Oct 22, 2019

Why an all-female spacewalk took so long

NASA astronaut Christina Koch takes a selfie during a spacewalk. Photo: NASA

As NASA aims to make spaceflight more inclusive and equitable, outdated ideas about women and their fitness for certain aspects of spaceflight still persist.

Driving the news: During a press briefing ahead of the historic all-female spacewalk on Friday, NASA's acting associate administrator for human exploration Ken Bowersox suggested that it took this long for two women to go on a spacewalk together in part because women's bodies aren't as fit for spacewalking as men's.

  • "It's a little bit like playing in the NBA," Bowersox, a former astronaut said. "I'm too short to play in the NBA, and sometimes physical characteristics make a difference in certain activities, and spacewalks are one of those areas where just how your body is built in shape, it makes a difference in how well you can work the suit."

But, but, but: The spacesuits used on these spacewalks weren't made with women in mind.

  • "The technology for our spacesuits that we're still wearing today was actually developed in the '70s, and the astronaut population did look a little bit different back then," NASA astronaut Jessica Meir, one of the two women who went on the spacewalk Friday, said during a Monday press briefing.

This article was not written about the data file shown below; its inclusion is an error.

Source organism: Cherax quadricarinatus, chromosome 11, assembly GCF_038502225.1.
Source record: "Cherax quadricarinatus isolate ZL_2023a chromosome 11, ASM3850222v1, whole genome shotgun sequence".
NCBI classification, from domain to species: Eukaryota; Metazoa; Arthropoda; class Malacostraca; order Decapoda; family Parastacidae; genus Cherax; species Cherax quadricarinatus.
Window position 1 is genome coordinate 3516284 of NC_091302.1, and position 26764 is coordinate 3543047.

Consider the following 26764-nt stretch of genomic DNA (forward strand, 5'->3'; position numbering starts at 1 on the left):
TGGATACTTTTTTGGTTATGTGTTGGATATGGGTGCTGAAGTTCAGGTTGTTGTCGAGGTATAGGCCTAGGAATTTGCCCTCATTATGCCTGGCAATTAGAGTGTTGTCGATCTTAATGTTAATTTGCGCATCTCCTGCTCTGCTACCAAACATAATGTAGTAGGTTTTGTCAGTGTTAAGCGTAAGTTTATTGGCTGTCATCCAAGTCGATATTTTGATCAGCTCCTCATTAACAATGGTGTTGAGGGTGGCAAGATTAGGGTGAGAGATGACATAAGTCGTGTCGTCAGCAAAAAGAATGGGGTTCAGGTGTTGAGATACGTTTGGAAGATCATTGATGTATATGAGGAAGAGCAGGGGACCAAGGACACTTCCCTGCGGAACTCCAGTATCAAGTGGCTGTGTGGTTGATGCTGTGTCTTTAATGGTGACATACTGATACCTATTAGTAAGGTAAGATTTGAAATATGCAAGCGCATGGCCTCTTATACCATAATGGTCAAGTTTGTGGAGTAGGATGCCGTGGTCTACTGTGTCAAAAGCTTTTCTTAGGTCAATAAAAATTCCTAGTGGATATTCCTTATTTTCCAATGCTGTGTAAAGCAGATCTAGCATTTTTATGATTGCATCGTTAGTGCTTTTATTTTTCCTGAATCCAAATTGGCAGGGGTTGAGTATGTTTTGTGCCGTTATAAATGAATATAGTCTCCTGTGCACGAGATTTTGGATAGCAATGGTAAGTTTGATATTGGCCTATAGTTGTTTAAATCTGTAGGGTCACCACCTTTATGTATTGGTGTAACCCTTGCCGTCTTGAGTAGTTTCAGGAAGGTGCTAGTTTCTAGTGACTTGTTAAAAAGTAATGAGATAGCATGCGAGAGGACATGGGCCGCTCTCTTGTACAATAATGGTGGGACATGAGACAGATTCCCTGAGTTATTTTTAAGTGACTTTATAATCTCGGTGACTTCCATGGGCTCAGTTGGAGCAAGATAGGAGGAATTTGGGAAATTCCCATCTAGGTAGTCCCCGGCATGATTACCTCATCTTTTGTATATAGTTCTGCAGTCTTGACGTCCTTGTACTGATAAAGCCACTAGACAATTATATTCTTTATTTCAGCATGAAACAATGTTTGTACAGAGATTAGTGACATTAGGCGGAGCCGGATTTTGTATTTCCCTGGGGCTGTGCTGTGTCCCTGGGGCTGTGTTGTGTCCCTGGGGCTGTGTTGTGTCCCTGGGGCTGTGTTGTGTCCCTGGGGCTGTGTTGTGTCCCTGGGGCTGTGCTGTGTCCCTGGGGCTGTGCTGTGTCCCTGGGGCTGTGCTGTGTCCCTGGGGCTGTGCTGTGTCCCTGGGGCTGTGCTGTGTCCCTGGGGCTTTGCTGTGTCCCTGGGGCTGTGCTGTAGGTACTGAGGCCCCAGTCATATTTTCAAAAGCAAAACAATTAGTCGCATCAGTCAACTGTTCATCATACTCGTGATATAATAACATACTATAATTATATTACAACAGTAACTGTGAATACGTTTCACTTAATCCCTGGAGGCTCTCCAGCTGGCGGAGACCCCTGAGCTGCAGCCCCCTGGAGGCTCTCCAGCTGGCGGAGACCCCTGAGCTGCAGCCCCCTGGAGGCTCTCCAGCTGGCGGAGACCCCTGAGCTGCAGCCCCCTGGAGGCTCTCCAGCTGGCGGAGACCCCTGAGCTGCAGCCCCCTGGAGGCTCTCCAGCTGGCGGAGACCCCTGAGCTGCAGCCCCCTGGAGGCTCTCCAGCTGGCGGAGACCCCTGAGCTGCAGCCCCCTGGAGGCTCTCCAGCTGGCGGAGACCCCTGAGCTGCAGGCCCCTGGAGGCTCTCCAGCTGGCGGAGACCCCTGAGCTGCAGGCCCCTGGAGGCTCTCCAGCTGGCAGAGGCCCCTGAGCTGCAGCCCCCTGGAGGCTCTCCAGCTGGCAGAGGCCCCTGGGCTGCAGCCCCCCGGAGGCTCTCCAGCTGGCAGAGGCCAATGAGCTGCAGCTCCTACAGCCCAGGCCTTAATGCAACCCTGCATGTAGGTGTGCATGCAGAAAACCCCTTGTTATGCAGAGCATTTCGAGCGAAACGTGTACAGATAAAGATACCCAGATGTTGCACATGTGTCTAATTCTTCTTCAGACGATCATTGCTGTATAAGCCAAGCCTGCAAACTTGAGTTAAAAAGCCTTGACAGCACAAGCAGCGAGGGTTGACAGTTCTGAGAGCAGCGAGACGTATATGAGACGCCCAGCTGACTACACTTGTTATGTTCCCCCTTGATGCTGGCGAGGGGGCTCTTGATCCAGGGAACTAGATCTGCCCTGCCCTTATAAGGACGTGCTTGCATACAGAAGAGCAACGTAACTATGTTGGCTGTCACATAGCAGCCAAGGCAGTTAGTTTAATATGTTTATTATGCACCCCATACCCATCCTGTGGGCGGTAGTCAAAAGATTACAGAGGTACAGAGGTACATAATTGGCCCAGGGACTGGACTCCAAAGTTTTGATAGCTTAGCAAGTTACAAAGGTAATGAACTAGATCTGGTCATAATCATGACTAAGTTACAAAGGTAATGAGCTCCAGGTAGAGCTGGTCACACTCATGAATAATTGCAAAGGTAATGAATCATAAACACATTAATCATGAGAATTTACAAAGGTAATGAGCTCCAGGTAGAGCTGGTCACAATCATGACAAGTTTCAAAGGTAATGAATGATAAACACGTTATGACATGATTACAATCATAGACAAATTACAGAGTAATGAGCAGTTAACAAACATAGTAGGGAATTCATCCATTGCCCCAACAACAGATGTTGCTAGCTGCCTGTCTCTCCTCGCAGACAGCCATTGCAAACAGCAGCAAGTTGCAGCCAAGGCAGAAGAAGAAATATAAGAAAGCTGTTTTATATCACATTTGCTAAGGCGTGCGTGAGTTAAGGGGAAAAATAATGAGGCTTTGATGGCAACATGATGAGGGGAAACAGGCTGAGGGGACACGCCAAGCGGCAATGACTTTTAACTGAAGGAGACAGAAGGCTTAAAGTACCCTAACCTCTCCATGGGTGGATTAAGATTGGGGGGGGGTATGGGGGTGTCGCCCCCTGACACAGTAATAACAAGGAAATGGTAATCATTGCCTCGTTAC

• Historically, women have been underrepresented in NASA's Astronaut Corps, making it even less likely the two would have been assigned to the same spacewalk at all.

Between the lines: While the spacewalking milestone was celebrated by NASA as a big moment for women in space, the agency has yet to reach gender parity.

  • According to a NASA survey, about 34% of the space agency's workforce is female.

What's next: The space agency aims to send the first woman to the Moon in 2024 as part of its Artemis program.

  • Last week, NASA revealed a new spacesuit designed for microgravity and on planetary surfaces like the Moon.
  • The space agency stressed that the xEMU suit is designed to fit women as well as men.

Go deeper, via The Verge: Why spacesuit design choices delayed the first all-female spacewalk

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